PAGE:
Everhardus Koster (17 February 1817, The Hague – 8 January 1892, Dordrecht) was a Dutch painter who specialized in sea and river scenes. For many years, he served as Director of the various museums that were formerly housed in the Villa Welgelegen.Like many artists, he displayed a talent for drawing at an early age, and was especially attracted to the many merchant ships that he could observe from his home. Practical considerations prevailed, however, and he decided to become a marine engineer. At sixteen, he had barely begun his studies when his artistic abilities were noticed by Bartholomeus Johannes van Hove, who encouraged him to enroll at the Royal Academy of Art, where Van Hove was serving as Director.
After his studies there, he went to Frankfurt, where he improved his skills by copying the Old Masters at the Städel and studying at the Städelschule. He then took up residence in Amsterdam, where he established a studio. He quickly became very popular and, in 1852, was elected a member of the Rijksakademie. In 1858, he became a curator at the Villa Welgelegen.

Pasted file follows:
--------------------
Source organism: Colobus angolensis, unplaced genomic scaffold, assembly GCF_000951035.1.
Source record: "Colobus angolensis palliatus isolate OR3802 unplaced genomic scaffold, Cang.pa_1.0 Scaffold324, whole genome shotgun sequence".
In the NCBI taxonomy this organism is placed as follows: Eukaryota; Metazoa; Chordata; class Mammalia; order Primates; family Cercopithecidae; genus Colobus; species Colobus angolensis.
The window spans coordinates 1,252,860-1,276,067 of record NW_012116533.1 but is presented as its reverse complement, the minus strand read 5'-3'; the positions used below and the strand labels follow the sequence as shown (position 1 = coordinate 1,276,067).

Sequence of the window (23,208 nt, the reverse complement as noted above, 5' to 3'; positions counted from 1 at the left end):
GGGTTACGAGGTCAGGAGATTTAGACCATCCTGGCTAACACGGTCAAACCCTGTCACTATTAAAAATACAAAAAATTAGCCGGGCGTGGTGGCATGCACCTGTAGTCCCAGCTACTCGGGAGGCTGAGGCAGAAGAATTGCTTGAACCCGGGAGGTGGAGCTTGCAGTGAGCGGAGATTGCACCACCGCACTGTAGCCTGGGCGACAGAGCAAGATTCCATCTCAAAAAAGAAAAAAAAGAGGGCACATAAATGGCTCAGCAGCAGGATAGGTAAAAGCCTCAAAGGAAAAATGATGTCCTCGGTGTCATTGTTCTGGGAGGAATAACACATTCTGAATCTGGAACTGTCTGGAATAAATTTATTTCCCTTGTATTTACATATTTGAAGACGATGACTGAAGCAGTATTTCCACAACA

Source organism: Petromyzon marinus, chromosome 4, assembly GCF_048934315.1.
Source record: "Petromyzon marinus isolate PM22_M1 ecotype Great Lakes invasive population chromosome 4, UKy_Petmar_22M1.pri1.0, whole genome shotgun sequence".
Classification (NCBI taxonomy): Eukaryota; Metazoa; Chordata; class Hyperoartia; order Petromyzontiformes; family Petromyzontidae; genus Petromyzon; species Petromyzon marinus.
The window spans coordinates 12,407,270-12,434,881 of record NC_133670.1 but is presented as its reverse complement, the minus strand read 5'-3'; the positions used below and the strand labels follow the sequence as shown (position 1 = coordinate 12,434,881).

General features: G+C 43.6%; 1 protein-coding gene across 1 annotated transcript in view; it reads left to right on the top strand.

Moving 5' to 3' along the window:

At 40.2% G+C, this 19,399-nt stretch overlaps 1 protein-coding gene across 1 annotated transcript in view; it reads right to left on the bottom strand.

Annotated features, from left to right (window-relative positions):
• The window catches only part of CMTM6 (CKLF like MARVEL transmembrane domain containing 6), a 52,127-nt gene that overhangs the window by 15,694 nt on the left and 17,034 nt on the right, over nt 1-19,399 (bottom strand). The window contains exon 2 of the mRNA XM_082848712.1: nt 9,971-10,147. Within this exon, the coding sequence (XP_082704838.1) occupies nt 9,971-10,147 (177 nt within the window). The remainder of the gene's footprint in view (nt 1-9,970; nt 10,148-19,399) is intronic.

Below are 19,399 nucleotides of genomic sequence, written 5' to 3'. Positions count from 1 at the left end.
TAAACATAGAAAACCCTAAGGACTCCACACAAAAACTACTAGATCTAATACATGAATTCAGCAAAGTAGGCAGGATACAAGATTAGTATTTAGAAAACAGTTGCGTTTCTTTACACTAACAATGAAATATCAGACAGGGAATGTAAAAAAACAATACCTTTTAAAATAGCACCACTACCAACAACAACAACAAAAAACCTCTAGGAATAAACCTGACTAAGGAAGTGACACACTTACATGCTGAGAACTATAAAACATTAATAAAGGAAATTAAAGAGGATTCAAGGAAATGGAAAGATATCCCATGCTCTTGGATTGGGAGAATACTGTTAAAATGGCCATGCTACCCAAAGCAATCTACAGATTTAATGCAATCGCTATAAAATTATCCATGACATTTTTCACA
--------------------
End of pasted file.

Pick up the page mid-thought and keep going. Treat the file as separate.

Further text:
In 1859, he lost his right eye in an accident.[further explanation needed] After he was reasonably accustomed to it, he was able to continue painting, but remained bitter and complained frequently. He also found himself caught up in complaints from the artistic community involving the way art works were purchased by the Villa and its methods of storage, which were considered inadequate for preservation. Eventually these issues were addressed and parts of the collection were moved to the newly renovated Rijksmuseum.
He remained at the Villa until 1878, when he moved back to The Hague. Later, he settled in Dordrecht, where he continued to paint until his death in 1892.
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